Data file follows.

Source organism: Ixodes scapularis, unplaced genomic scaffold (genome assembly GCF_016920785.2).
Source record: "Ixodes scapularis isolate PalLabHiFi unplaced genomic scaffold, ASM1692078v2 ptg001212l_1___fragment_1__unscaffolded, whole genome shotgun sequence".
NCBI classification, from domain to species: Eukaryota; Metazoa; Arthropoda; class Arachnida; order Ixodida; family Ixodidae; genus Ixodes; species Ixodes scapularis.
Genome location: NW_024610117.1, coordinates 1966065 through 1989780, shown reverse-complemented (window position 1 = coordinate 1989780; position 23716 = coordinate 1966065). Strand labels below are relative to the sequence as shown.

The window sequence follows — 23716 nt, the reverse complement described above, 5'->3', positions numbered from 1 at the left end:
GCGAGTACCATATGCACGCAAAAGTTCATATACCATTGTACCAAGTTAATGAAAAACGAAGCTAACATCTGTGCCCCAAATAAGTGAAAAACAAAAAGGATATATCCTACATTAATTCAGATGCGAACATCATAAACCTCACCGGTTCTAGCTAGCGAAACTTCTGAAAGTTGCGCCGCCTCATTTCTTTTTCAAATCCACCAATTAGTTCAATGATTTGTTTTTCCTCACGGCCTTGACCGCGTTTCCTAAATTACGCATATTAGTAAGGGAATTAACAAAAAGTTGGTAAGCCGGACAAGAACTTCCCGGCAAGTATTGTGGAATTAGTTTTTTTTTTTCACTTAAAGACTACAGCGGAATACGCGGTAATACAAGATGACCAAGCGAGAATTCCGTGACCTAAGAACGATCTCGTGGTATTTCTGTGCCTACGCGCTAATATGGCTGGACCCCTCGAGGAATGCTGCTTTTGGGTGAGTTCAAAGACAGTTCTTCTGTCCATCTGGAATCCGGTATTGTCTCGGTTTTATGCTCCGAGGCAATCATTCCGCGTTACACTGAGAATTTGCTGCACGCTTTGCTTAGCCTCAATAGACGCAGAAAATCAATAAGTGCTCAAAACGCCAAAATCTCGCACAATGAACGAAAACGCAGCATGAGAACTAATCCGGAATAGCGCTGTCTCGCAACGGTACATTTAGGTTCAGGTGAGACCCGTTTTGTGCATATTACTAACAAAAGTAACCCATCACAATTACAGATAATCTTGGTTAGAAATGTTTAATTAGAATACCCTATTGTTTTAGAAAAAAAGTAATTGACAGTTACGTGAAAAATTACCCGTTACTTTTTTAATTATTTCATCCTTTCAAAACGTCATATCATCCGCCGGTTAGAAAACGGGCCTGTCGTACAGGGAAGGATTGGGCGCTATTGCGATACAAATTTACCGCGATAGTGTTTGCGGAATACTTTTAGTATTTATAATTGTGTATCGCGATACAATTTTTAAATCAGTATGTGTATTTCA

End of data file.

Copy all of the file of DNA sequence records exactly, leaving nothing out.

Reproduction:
Source organism: Ixodes scapularis, unplaced genomic scaffold (genome assembly GCF_016920785.2).
Source record: "Ixodes scapularis isolate PalLabHiFi unplaced genomic scaffold, ASM1692078v2 ptg001212l_1___fragment_1__unscaffolded, whole genome shotgun sequence".
NCBI classification, from domain to species: Eukaryota; Metazoa; Arthropoda; class Arachnida; order Ixodida; family Ixodidae; genus Ixodes; species Ixodes scapularis.
Genome location: NW_024610117.1, coordinates 1966065 through 1989780, shown reverse-complemented (window position 1 = coordinate 1989780; position 23716 = coordinate 1966065). Strand labels below are relative to the sequence as shown.

The window sequence follows — 23716 nt, the reverse complement described above, 5'->3', positions numbered from 1 at the left end:
GCGAGTACCATATGCACGCAAAAGTTCATATACCATTGTACCAAGTTAATGAAAAACGAAGCTAACATCTGTGCCCCAAATAAGTGAAAAACAAAAAGGATATATCCTACATTAATTCAGATGCGAACATCATAAACCTCACCGGTTCTAGCTAGCGAAACTTCTGAAAGTTGCGCCGCCTCATTTCTTTTTCAAATCCACCAATTAGTTCAATGATTTGTTTTTCCTCACGGCCTTGACCGCGTTTCCTAAATTACGCATATTAGTAAGGGAATTAACAAAAAGTTGGTAAGCCGGACAAGAACTTCCCGGCAAGTATTGTGGAATTAGTTTTTTTTTTTCACTTAAAGACTACAGCGGAATACGCGGTAATACAAGATGACCAAGCGAGAATTCCGTGACCTAAGAACGATCTCGTGGTATTTCTGTGCCTACGCGCTAATATGGCTGGACCCCTCGAGGAATGCTGCTTTTGGGTGAGTTCAAAGACAGTTCTTCTGTCCATCTGGAATCCGGTATTGTCTCGGTTTTATGCTCCGAGGCAATCATTCCGCGTTACACTGAGAATTTGCTGCACGCTTTGCTTAGCCTCAATAGACGCAGAAAATCAATAAGTGCTCAAAACGCCAAAATCTCGCACAATGAACGAAAACGCAGCATGAGAACTAATCCGGAATAGCGCTGTCTCGCAACGGTACATTTAGGTTCAGGTGAGACCCGTTTTGTGCATATTACTAACAAAAGTAACCCATCACAATTACAGATAATCTTGGTTAGAAATGTTTAATTAGAATACCCTATTGTTTTAGAAAAAAAGTAATTGACAGTTACGTGAAAAATTACCCGTTACTTTTTTAATTATTTCATCCTTTCAAAACGTCATATCATCCGCCGGTTAGAAAACGGGCCTGTCGTACAGGGAAGGATTGGGCGCTATTGCGATACAAATTTACCGCGATAGTGTTTGCGGAATACTTTTAGTATTTATAATTGTGTATCGCGATACAATTTTTAAATCAGTATGTGTATTTCA